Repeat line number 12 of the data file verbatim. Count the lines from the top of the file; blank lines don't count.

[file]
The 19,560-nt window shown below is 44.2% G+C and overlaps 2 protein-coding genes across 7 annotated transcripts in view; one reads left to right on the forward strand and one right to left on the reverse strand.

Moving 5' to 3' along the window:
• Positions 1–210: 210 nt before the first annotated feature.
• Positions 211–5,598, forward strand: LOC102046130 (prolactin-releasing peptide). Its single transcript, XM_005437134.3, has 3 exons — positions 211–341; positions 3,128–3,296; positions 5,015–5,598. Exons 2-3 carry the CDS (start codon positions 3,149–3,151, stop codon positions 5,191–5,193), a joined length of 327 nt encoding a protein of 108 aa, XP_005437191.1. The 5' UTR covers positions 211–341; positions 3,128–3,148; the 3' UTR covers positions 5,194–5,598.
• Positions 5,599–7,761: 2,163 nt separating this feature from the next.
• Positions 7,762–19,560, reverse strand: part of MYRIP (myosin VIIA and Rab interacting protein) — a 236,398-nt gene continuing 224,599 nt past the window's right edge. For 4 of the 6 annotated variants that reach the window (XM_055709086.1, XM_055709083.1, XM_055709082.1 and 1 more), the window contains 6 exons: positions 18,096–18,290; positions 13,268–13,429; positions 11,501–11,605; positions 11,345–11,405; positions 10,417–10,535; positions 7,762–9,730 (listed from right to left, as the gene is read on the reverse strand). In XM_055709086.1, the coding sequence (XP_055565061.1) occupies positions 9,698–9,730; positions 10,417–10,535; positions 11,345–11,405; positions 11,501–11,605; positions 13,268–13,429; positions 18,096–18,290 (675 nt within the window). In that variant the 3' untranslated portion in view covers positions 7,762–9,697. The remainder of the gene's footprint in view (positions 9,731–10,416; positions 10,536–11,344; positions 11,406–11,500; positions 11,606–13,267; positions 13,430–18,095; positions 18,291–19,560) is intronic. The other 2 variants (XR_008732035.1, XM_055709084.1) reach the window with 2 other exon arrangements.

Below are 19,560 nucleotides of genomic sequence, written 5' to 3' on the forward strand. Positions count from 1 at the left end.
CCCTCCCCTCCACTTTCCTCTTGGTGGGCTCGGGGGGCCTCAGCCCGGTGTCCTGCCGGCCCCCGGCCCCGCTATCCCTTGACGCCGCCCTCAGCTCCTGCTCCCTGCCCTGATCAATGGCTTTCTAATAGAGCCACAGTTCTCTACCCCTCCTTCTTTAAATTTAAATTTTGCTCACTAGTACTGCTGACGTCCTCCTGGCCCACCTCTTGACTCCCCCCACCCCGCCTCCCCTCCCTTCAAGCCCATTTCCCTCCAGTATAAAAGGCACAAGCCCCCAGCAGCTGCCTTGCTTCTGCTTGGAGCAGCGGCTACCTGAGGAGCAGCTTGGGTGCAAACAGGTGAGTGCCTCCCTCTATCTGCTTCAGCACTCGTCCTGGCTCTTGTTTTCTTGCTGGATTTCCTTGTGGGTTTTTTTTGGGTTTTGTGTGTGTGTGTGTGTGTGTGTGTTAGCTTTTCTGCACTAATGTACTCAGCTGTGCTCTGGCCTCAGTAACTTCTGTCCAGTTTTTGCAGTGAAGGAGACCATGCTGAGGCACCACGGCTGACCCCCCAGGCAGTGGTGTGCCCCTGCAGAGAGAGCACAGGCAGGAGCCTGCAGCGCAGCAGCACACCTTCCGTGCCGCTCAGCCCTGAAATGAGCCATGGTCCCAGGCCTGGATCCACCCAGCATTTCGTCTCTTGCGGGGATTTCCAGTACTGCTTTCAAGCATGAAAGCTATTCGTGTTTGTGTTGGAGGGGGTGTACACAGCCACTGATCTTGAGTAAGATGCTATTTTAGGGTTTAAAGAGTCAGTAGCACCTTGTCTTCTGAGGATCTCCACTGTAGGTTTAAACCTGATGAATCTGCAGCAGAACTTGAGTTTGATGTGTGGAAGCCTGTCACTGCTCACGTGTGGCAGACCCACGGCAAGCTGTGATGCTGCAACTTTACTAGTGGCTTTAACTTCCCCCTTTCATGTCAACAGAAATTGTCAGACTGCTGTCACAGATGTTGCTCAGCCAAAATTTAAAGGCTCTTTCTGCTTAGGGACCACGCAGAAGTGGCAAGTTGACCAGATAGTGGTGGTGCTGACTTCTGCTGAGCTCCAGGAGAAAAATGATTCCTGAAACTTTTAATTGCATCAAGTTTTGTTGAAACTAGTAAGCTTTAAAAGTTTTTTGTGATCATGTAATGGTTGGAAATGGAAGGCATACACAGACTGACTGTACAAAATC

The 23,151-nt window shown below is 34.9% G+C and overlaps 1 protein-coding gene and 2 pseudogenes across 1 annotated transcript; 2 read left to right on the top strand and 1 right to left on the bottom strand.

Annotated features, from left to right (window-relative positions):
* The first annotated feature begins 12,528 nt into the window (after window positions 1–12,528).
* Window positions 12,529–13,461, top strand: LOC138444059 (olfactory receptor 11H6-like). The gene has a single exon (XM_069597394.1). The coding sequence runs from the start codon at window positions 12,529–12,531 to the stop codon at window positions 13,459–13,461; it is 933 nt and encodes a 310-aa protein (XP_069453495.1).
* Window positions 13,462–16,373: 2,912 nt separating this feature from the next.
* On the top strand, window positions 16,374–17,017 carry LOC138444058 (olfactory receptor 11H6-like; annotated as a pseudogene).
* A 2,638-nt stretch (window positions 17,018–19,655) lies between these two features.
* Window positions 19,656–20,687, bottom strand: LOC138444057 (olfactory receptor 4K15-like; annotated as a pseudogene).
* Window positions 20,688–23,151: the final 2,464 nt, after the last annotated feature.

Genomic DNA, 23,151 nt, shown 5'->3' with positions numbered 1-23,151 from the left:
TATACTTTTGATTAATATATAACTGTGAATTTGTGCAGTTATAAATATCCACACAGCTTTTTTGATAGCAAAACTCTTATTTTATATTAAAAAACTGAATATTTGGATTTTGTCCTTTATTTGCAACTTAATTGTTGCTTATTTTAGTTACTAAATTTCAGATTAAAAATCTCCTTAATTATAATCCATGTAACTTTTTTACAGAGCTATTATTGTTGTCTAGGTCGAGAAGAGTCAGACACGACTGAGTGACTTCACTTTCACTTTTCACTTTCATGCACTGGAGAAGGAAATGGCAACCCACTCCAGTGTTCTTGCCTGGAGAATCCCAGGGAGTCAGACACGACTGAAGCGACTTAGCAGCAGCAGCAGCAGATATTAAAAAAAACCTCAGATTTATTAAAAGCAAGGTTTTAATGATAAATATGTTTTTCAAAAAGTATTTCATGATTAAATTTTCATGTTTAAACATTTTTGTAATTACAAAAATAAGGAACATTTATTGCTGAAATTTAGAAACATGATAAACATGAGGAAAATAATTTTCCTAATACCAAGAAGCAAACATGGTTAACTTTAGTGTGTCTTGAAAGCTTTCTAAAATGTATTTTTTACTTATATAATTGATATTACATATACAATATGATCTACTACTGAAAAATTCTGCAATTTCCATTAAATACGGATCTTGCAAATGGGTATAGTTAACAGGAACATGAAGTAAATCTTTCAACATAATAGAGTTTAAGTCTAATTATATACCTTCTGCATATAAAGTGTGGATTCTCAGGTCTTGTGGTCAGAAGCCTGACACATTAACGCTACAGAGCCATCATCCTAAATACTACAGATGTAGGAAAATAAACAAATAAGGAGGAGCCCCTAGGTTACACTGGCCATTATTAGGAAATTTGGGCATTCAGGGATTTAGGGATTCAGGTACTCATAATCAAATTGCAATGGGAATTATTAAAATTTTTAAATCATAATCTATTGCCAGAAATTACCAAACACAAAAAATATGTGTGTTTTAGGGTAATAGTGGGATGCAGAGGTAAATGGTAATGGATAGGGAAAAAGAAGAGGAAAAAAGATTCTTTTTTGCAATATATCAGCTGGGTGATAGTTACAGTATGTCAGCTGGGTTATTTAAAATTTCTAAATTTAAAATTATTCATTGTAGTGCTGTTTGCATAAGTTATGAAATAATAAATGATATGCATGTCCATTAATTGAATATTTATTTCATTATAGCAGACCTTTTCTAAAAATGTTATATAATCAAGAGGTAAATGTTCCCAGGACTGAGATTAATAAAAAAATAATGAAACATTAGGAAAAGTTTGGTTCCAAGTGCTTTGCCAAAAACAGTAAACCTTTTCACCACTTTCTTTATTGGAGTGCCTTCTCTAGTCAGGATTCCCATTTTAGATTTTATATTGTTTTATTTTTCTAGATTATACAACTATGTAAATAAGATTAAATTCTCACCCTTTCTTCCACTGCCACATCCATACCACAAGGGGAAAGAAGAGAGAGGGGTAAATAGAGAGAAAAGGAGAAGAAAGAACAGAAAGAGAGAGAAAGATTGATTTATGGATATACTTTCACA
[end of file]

* Window positions 12,529–13,461, top strand: LOC138444059 (olfactory receptor 11H6-like). The gene has a single exon (XM_069597394.1). The coding sequence runs from the start codon at window positions 12,529–12,531 to the stop codon at window positions 13,459–13,461; it is 933 nt and encodes a 310-aa protein (XP_069453495.1).